In 2004, the Human Genome Project was completed. The goal of that project was to sequence the entire human genome, ultimately revealing the cause of a majority of ailments in the modern world.
Instead what it revealed was that most of us share over 99% of our genetic code, and that 1% difference doesn’t seem to explain many of our diseases. So if our own genetics aren’t entirely responsible for if we are healthy or sick, what else potentially can be?
The answer to that question came shortly after the development of 16s rRNA sequencing technology – technology which allows us, for the first time, to take a detailed look at the complex bacterial organisms living in our guts and each of their roles. Rather than being benign spectators in our lives, it turns out that these bacteria have developed a symbiotic relationship with us throughout our evolution.
In terms of genetic code, the bacteria in our guts harbour more than 10x the genetic information that’s contained in our own genome. Stated another way, if our genes represent the blueprint to build a one bedroom condo, theirs represent a blueprint to build a ten bedroom mansion. So while our own genome may not explain the various diseases and ailments that are prevalent in the ‘diseases of civilization’ (diabetes, IBS, obesity, chronic fatigue syndrome, etc.), perhaps theirs do?
So far the research is showing that in fact that’s very likely. Each of these diseases appear to have a distinct microbial signature – a collection and pattern of bacteria that essentially acts like a fingerprint identifying a particular disease. Not only that, but manipulation of these bacteria by antibiotics, probiotics, and even fecal transplants (to be discussed in more detail in a later weekly update) often seems to lead to improvement or remission of various diseases such as IBS.
There is a lot of evidence to support this as well. One observation that’s previously been made is that cleanliness does not necessarily contribute to improved health – children who grow up around dirt and farms are typically much healthier. This is known as the ‘hygiene hypothesis’. Up until the discovery of the gut microbiota and its role, there wasn’t really a plausible explanation for why that would be. But antibacterial soap, toothpastes, chlorinated water, and various other ‘clean’ aspects of our society all help contribute to the eradication of various bacteria in our guts.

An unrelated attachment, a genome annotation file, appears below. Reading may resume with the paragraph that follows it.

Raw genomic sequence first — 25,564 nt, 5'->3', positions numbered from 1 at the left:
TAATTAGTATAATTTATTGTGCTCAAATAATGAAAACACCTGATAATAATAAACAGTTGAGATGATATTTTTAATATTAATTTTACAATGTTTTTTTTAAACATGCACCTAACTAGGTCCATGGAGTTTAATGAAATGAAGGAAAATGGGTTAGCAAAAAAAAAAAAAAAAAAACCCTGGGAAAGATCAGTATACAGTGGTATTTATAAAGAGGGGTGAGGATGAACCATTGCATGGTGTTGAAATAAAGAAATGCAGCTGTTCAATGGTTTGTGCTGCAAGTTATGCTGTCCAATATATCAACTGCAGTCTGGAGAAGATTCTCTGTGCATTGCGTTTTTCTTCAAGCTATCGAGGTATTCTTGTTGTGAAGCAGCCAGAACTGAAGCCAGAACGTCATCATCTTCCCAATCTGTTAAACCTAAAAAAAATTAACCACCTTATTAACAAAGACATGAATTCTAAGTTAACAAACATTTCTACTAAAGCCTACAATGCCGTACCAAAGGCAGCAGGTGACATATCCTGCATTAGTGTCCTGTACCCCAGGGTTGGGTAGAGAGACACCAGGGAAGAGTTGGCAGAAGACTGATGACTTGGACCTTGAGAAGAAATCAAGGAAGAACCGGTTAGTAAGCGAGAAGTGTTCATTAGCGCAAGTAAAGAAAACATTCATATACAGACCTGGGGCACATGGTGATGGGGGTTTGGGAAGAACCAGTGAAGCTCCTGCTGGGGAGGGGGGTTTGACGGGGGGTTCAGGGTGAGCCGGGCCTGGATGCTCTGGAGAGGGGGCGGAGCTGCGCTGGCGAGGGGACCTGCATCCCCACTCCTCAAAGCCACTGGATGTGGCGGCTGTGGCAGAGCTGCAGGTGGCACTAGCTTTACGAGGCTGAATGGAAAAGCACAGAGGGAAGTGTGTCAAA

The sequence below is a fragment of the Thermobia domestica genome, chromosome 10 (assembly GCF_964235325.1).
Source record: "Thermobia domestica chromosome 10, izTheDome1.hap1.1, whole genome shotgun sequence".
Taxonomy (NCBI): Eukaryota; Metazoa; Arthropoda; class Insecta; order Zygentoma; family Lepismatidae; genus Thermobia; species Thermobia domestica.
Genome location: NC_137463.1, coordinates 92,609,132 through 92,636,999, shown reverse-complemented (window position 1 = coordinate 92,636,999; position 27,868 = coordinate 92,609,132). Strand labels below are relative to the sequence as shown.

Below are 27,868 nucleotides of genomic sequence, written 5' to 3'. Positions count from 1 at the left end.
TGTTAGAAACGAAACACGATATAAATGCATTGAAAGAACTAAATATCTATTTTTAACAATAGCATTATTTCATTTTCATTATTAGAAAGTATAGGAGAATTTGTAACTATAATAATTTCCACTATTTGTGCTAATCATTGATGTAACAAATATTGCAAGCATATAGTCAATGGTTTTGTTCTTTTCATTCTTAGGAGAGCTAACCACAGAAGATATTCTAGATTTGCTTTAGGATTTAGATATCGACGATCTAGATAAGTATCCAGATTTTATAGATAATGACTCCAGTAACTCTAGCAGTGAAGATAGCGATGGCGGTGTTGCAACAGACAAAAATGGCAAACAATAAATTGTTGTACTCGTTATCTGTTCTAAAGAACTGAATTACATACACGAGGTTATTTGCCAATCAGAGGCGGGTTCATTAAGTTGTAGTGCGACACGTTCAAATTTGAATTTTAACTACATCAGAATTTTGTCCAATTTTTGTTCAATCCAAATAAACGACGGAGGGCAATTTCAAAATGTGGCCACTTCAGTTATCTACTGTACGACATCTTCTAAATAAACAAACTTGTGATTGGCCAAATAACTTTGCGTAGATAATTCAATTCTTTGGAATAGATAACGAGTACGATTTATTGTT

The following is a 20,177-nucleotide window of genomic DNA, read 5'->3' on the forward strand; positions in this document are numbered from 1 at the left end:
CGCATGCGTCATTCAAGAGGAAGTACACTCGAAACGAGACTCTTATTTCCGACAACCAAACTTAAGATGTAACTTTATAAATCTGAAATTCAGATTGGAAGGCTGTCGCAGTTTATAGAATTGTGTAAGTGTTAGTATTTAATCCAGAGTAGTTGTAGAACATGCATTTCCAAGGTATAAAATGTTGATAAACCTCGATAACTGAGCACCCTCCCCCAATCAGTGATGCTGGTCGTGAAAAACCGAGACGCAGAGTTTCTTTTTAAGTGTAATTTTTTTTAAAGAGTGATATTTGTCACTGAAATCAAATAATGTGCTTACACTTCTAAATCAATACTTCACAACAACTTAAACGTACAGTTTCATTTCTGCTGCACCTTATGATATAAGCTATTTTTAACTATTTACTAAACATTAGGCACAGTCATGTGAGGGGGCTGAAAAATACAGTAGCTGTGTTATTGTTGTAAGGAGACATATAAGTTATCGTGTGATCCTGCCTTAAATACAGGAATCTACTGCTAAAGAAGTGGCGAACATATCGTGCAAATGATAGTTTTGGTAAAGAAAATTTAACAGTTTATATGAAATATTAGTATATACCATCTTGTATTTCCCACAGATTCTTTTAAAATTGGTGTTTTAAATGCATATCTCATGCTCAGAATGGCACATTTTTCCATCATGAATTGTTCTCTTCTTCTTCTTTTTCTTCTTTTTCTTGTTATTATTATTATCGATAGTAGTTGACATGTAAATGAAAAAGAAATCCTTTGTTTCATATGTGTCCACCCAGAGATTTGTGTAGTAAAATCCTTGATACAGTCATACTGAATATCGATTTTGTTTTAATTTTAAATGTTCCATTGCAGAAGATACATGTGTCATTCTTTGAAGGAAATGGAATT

While research is still in its infancy, this is obviously a very exciting time in health. Various ailments such as obesity and diabetes have often been thought to be progressive and nearly irreversible. But if it turns out that the bacteria in our gut may ultimately be contributing to these diseases, then it may be possible to manipulate them in such a way to reverse or even completely resolve them.
The truth is though we still have a long way to go to figure out what’s going on in our guts. We’ve identified the likely key players, and what they seem to be doing, but we are still mostly in the dark about how to make permanent and consistent changes in the microbiota, at least in terms of improving health outcomes. Taking probiotics (those little capsules you can buy at the store) often seem to help people, but they don’t colonize the gut and so their effects are just temporary. As research continues to progress, hopefully we’ll gain a greater understanding of the contribution the gut microbiota to both health and disease, and better learn how to manipulate it in our favour.
In the next update I’ll talk more about how this all happened – that is how we went from having healthy gut bacteria to our current state, where many people have dysbiotic (unbalanced) or even pathogenic gut profiles. And as you’ll see, the modern world and many of its conveniences are likely the root cause of this drastic change.
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